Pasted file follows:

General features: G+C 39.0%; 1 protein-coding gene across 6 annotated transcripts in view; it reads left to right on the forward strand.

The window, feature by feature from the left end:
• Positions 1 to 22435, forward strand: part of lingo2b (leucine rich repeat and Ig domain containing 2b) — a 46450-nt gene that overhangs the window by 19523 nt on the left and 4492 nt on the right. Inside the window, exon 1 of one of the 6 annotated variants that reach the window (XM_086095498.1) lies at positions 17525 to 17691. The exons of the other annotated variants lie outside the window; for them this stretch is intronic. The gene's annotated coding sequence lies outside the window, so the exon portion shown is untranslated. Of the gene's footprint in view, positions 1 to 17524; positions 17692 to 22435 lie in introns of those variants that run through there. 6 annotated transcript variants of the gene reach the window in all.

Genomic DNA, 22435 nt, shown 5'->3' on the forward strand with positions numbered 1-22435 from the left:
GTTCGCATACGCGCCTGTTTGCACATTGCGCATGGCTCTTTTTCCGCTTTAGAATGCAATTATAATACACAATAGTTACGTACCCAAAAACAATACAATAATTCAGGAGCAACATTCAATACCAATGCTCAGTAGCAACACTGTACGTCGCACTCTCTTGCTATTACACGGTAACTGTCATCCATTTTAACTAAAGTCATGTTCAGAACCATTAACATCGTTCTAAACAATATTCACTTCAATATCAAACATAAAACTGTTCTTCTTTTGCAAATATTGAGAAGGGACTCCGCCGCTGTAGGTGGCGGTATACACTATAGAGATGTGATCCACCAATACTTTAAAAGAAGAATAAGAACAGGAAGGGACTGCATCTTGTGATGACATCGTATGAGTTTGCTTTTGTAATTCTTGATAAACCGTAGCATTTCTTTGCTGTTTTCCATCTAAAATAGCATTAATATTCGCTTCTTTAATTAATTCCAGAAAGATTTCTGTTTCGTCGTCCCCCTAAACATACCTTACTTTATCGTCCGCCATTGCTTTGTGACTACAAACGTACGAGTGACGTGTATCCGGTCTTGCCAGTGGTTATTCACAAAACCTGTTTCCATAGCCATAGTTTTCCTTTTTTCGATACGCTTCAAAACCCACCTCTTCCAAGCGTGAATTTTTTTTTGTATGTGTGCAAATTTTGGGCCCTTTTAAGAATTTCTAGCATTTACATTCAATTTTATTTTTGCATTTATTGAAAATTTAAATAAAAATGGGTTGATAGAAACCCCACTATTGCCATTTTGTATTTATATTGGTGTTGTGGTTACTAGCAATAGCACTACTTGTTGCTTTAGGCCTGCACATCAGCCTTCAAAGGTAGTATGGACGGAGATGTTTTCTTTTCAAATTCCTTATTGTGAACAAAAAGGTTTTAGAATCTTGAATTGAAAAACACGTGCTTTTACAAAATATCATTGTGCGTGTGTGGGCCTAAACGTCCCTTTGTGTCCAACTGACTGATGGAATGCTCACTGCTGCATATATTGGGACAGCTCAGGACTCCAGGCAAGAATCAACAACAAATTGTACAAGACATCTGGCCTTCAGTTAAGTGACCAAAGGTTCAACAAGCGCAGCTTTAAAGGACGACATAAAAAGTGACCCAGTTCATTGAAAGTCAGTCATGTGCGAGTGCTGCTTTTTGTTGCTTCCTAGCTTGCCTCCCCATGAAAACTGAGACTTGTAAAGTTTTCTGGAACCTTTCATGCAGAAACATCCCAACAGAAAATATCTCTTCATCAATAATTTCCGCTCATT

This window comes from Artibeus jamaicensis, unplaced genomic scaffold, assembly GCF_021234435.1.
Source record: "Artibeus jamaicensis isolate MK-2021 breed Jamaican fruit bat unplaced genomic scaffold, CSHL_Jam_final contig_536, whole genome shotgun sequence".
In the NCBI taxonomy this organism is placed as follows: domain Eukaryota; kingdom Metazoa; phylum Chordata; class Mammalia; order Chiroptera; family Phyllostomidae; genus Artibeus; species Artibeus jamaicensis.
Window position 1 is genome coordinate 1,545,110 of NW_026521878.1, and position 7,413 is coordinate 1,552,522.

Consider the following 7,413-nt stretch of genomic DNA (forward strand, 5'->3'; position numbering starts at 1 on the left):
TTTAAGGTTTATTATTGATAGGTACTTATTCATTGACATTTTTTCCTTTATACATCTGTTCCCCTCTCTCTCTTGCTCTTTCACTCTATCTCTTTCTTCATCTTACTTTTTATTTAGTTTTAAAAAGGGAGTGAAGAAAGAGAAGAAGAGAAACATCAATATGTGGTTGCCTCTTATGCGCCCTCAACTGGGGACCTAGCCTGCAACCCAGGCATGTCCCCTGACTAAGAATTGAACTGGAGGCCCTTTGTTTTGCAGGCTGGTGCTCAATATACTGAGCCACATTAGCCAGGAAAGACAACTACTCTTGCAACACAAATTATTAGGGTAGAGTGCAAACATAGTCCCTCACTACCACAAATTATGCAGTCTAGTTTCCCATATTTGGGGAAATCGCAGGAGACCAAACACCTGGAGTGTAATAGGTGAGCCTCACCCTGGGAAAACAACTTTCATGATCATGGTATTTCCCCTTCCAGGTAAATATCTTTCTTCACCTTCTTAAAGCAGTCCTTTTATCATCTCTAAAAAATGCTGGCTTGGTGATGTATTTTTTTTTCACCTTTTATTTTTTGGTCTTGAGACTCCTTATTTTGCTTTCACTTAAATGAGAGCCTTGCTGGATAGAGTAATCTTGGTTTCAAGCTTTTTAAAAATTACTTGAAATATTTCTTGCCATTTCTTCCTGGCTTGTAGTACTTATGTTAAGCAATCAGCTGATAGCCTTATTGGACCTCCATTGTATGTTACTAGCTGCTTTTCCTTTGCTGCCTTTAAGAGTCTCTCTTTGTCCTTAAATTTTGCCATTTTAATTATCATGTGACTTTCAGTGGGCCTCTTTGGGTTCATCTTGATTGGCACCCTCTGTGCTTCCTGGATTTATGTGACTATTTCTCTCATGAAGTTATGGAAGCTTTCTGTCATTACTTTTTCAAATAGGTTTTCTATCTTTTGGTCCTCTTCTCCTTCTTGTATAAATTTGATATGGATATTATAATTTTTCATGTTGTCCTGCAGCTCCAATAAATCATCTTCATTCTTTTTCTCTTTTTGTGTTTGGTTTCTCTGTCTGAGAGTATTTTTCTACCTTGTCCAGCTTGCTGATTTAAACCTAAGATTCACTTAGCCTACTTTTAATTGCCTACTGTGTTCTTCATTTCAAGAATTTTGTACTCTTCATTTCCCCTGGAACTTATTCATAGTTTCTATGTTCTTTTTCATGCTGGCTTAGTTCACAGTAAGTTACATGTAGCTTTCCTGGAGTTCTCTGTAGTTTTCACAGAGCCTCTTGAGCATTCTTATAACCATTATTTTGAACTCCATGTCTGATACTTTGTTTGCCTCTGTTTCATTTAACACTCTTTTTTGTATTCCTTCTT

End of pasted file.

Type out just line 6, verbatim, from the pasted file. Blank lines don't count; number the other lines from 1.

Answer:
This window comes from Artibeus jamaicensis, unplaced genomic scaffold, assembly GCF_021234435.1.